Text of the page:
Alexandra Lange | Essays

Making Dieter Rams

A selection of Braun products, 1963 (via Phaidon)

I reviewed Sophie Lovell's new monograph, Dieter Rams: As Little As Possible (Phaidon) for The Architect's Newspaper. For a Rams fan like me, this book is the ultimate, with every product put in a timeline and lovingly photographed. New photography by Florian Bohm even documents the archives (slideshow here), an indication of the project's high fetishism. As I write in AN:
Open Dieter Rams: As Little Design as Possible. Turn to page 64. There you will find the Braun product line circa 1963. I would buy any one of those products today, save the cameras, were they sold in stores. Which is to say, you will get no argument from me about Rams’ greatness as an industrial designer and the superiority of his achievement as head of Braun’s product design department from 1961 to 1995, where he designed or co-designed 500 products, lighters, door handles, coffee grinders, hi-fis and televisions, hair dryers, and cameras. Plus those Vitsoe 606 shelves, still great, still in production.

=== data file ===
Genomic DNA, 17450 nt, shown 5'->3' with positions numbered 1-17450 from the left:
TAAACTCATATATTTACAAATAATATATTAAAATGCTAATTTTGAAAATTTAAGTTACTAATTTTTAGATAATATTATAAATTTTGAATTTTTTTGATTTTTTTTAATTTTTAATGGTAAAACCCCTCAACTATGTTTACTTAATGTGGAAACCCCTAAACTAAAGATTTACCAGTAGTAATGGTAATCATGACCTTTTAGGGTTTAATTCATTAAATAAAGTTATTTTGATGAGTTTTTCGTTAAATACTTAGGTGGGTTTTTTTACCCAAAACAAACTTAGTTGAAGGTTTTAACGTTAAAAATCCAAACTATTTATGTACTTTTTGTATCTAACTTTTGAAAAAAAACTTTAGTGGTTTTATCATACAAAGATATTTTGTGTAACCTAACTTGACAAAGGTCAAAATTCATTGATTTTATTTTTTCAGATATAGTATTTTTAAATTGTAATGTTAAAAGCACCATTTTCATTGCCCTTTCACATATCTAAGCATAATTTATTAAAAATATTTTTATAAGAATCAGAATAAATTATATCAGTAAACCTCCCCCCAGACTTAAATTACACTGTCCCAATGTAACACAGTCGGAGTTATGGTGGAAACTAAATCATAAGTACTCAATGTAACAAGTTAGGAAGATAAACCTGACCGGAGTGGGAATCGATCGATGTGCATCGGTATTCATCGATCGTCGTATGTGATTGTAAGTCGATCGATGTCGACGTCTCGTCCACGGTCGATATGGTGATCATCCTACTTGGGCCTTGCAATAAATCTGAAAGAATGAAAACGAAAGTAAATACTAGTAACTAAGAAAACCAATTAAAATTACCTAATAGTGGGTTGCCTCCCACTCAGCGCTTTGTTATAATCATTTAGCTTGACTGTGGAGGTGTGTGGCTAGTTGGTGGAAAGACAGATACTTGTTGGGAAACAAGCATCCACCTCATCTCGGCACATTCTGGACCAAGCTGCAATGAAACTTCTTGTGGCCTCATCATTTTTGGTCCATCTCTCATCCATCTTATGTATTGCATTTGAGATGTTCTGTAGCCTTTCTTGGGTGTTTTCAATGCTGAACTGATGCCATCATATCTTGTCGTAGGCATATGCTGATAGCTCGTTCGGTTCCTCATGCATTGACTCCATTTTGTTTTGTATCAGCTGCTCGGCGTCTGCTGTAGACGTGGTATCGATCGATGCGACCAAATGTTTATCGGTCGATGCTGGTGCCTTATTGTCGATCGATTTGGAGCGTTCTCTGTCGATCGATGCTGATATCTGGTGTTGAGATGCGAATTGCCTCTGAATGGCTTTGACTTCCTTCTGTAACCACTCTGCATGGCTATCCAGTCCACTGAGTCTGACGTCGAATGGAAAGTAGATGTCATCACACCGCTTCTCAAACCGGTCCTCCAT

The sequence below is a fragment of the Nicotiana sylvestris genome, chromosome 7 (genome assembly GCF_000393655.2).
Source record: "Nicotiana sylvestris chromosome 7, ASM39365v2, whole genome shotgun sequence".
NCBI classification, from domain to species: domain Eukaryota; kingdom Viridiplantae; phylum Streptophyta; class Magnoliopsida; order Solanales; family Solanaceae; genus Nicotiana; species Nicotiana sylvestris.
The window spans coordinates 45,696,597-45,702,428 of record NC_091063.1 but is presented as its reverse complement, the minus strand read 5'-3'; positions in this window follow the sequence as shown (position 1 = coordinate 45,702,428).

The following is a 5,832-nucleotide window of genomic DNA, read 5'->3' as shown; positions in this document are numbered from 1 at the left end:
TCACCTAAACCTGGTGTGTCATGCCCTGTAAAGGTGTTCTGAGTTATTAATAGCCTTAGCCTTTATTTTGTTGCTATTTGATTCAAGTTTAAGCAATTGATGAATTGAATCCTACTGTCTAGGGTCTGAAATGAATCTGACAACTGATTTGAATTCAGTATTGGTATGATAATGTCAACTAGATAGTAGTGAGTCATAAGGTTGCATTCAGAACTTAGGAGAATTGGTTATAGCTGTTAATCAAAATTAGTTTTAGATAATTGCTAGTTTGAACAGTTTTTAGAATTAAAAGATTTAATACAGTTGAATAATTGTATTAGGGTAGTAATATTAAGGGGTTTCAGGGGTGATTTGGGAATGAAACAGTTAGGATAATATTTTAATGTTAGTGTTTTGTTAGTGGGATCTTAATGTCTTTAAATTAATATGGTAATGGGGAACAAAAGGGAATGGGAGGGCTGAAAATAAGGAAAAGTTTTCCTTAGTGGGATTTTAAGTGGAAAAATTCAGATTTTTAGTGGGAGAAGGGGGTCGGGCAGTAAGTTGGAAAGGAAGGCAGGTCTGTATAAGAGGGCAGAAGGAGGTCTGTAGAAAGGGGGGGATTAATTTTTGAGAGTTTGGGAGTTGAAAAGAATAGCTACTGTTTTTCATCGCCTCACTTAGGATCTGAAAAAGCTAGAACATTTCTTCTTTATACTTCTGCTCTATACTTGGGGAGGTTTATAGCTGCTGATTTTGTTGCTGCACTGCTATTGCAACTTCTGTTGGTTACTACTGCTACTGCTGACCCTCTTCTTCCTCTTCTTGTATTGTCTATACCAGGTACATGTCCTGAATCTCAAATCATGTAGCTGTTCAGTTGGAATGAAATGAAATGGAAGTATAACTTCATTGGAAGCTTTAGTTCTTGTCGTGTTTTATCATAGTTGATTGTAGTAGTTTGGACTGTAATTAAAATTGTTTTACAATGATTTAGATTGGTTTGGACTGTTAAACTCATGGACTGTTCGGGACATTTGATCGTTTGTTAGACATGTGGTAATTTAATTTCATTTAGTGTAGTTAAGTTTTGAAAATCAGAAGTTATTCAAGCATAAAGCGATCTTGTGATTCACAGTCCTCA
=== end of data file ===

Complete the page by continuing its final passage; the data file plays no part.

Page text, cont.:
But for a design historian, I found the book wanting in perspective and interpretation. It adds a great deal to our understanding of the team that made Rams's long career at Braun possible, giving credit to the Braun brothers for embracing architectural modernism before they hired Rams, and identifying which famous products were in fact designed by members of his in-house design group. It goes in depth on the process and tactile moves made on a number of key products. But it never defines the Braun style in any deeper way.